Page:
WWF award recognises Argentina’s ocean protection efforts



Posted on 27 October 2010  | 
Nagoya, Japan - WWF today awarded one of its highest accolades – Leaders for a Living Planet (LLP) – to Argentina’s National Park Administration President, Dr. Patricia Gandini, in recognition of her leadership in the country’s conservation efforts in the south-west Atlantic Ocean and the establishment of four new marine protected areas.

The four new marine protected areas (MPAs) - formally announced at a event sponsored by WWF at the Convention on Biological Diversity (CBD) now underway in Japan – will cover over 580,800 ha of the south-west Atlantic Ocean, extending along Argentina’s coast.

“As a marine ecologist, the creation of new marine protected areas is one of my main challenges,” said Dr. Gandini. “Our achievements of the last two years, with the creation of these new marine parks, show the strong commitment of the Argentine Government and myself to include MPAs in our national protected areas system.”

Less than one per cent of Argentina’s waters are currently protected. The MPAs announced today increase the area of Argentine waters under MPAs to over 1,360,800 ha and represent a key step towards the country’s ambition to establish an effectively managed, fully-representative network of MPAs spanning 10,000,000 ha - more than 10% of the country’s waters.

A further MPA will come into effect in 2011, and along with the four MPAs announced today, the area of Argentine waters under MPAs will be doubled.

“We applaud Argentina’s leadership in establishing the new marine protected areas,” said Pablo Herrera, Conservation Director of Fundación Vida Silvestre Argentina. “The MPAs represent a major step forward in efforts to conserve one of the richest marine areas on Earth.”

The Patagonian south-west Atlantic and adjacent Southern Ocean are one of the last relatively well preserved, large marine systems on our planet, home to rich and abundant marine life. Argentina’s waters support valuable commercial fisheries, such as hake and squid, and important marine fauna migrate back and forth between the Southern Ocean and Argentina’s waters, including the southern right whale, albatross, seals and penguins.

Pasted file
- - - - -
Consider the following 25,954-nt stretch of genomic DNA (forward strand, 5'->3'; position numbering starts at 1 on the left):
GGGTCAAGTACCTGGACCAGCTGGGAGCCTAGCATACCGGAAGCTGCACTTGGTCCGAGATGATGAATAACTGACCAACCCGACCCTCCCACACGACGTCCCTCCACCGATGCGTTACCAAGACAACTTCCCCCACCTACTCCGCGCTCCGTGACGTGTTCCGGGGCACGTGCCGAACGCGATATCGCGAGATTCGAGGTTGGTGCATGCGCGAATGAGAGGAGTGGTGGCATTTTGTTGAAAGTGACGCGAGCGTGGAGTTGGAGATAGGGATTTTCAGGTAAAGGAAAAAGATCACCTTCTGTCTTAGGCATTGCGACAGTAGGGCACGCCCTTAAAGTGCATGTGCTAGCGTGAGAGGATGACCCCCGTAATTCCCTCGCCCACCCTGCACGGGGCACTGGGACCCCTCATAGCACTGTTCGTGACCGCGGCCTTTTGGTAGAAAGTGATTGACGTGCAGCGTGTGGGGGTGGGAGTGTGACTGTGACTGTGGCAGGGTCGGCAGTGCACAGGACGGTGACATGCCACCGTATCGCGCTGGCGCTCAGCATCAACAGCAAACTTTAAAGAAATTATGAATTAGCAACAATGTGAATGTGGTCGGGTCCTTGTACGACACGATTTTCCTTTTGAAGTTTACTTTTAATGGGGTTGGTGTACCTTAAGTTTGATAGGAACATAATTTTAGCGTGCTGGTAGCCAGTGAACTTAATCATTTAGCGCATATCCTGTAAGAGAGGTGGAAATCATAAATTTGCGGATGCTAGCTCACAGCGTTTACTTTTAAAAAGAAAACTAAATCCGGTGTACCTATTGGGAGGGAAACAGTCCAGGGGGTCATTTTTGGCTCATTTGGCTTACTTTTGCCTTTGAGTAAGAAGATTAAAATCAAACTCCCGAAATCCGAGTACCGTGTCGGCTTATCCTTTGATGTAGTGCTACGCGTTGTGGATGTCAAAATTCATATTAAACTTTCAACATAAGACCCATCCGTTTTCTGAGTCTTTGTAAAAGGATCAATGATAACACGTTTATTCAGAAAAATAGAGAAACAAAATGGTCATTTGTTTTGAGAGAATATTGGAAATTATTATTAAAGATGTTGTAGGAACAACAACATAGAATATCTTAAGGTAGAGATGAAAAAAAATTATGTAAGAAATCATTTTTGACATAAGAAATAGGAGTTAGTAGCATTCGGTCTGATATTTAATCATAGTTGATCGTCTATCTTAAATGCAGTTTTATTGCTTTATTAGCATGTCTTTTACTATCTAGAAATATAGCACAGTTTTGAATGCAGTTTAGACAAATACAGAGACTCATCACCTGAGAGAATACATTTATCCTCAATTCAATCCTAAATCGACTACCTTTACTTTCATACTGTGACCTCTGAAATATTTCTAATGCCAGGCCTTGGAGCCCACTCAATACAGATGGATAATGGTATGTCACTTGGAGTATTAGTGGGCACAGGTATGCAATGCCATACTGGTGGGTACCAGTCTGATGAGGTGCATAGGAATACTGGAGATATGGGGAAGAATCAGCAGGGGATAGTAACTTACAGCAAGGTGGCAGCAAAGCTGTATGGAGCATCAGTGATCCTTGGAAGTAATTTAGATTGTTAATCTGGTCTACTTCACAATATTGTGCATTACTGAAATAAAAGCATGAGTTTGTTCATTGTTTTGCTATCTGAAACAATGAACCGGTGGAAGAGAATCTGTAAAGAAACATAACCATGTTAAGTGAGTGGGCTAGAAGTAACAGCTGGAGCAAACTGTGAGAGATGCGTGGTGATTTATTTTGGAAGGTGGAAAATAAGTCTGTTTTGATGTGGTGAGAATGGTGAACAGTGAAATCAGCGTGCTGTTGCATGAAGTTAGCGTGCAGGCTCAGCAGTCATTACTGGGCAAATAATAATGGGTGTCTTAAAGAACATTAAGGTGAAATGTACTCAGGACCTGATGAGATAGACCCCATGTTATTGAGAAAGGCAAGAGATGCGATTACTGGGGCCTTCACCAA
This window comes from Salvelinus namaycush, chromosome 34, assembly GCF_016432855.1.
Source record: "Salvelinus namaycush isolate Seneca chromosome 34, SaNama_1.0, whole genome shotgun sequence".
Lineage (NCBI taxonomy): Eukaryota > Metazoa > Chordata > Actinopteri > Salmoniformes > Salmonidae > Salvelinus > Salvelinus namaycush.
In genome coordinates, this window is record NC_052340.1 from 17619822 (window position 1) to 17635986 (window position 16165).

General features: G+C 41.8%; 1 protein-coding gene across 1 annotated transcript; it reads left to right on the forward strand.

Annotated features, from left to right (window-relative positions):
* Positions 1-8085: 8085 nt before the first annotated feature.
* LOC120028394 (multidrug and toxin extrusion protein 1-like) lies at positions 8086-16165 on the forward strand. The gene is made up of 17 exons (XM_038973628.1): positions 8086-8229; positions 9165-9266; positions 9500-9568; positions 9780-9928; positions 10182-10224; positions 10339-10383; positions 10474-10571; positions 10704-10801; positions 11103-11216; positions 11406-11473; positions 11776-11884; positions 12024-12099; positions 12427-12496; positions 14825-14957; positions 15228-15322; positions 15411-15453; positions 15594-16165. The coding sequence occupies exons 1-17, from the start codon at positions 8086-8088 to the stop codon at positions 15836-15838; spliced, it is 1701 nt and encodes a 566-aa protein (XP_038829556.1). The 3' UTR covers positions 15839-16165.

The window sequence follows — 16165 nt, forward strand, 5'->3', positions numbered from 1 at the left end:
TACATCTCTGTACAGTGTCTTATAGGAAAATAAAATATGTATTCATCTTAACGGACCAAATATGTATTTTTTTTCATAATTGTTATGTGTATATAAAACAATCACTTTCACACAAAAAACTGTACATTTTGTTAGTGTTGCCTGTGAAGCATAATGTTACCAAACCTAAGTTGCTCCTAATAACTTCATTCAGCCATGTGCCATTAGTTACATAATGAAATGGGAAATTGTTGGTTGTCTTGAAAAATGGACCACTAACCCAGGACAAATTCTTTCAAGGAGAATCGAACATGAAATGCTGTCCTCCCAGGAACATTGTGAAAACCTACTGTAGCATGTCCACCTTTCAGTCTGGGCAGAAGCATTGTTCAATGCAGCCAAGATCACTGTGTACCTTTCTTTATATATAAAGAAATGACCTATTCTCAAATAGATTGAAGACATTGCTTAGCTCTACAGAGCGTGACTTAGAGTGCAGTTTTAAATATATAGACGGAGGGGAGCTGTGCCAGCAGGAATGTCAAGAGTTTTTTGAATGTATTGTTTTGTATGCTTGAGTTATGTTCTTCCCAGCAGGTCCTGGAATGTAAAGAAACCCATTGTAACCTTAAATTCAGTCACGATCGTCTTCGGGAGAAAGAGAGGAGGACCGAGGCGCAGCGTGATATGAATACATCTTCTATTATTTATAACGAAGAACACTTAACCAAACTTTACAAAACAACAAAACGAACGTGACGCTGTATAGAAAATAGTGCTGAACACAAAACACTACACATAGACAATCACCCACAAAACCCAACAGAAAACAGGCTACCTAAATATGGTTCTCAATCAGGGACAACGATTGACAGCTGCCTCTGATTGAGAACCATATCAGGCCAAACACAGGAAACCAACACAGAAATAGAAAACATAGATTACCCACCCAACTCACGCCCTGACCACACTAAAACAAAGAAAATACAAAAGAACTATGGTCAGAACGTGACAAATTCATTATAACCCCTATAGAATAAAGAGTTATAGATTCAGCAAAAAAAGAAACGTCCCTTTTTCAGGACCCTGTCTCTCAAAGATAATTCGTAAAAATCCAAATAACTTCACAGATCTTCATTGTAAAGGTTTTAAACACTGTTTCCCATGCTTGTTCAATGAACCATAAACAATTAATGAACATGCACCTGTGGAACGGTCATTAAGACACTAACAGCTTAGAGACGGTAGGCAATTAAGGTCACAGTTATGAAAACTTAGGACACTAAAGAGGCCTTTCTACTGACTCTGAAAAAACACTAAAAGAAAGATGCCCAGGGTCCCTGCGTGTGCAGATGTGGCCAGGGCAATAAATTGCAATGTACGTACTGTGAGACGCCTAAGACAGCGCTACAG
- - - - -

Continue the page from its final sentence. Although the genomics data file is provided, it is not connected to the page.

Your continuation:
In 1934, Argentina’s National Parks Administration pioneered the establishment of protected areas in Latin America. However, coastal and marine national parks were not established in the country until 2004, when the first national coastal park, Monte León, was created with financial support from Fundación Vida Silvestre Argentina.

“We hope the WWF award today will spur on Argentina to accelerate the establishment of marine protected areas in the country’s waters, critical to ensuring healthy, productive marine life and the livelihoods of dependent communities”, added Herrera.

WWF is calling on parties to the CBD to commit to a Representative Protected Areas scheme covering at least 20 per cent of land, coast and high seas areas respectively for 2020. Currently, some 13% of terrestrial areas and 6% of coastal areas are protected, while less than one per cent of the high seas - areas outside national jurisdiction - are protected.

About the new Marine Protected Areas
The four new Marine Protected Areas are zones of high biodiversity value, as described under the Forum for the Conservation of the Patagonian Sea and Areas of Influence (http://patagoniansea.org), in which Fundación Vida Silvestre Argentina and WWF participate. In a period of two to five years, according to the planning process developed by the NPA, effective management of these conservation units will be achieved.

Patagonia Austral Inter-jurisdictional Coastal-Marine Park - The first MPA to be announced is an Inter-jurisdictional Marine Park, located in the Chubut Province, Patagonia, in northern San Jorge Gulf, with an area of 132,124ha. This area is already under implementation.

Pingüino Island Inter-jurisdictional Park - In the province of Santa Cruz, a provincial law passed in August 2010, has started the process of creation of another Interjurisdictional Marine Park: Penguin Island, with an area of 170,000ha of sea and several islands, which extends from the western shore of the Chaffer Island (Puerto Deseado locality of reference) to Laura Bay.

Makenke Inter-jurisdictional Marine Park - The third one is the Interjurisdictional Marine Park Makenke, in the south of Puerto San Julian, Santa Cruz province, with an area of 90,000ha.

Banco Burdwood National Marine Park –Located at 54º 30 S and 60º 30` W, 54º 30 S and 59º 30 W, 54º 15 S and 60º 30 W, 54º 15 S and 59º 30 W, allow to protect an area with fish resources and covers 180,836 ha.
Magellanic or jackass penguins (Spheniscus magellanicus)  Colony at Punta Tumbo counts hundreds of thousands of individuals.  Tourist Site.  Chubut Province, Patagonia, Argentina.
Magellanic or jackass penguins (Spheniscus magellanicus) Colony at Punta Tumbo counts hundreds of thousands of individuals. Tourist Site. Chubut Province, Patagonia, Argentina.
© Michel Gunter / WWF-Canon Enlarge
The four new Marine Protected Areas are zones of high biodiversity value.
The four new Marine Protected Areas are zones of high biodiversity value.
© Argentina's National Parks Administration Enlarge
Mirounga leonina  Southern Elephant seal.  Valdés Peninsula, Chubut Province, Patagonia, Argentina.
Mirounga leonina Southern Elephant seal. Valdés Peninsula, Chubut Province, Patagonia, Argentina.
© Michel Gunter / WWF-Canon Enlarge
Southern right whale  Valdés Peninsula, Chubut Province, Patagonia, Argentina.
Southern right whale Valdés Peninsula, Chubut Province, Patagonia, Argentina.
© Michel Gunter / WWF-Canon Enlarge

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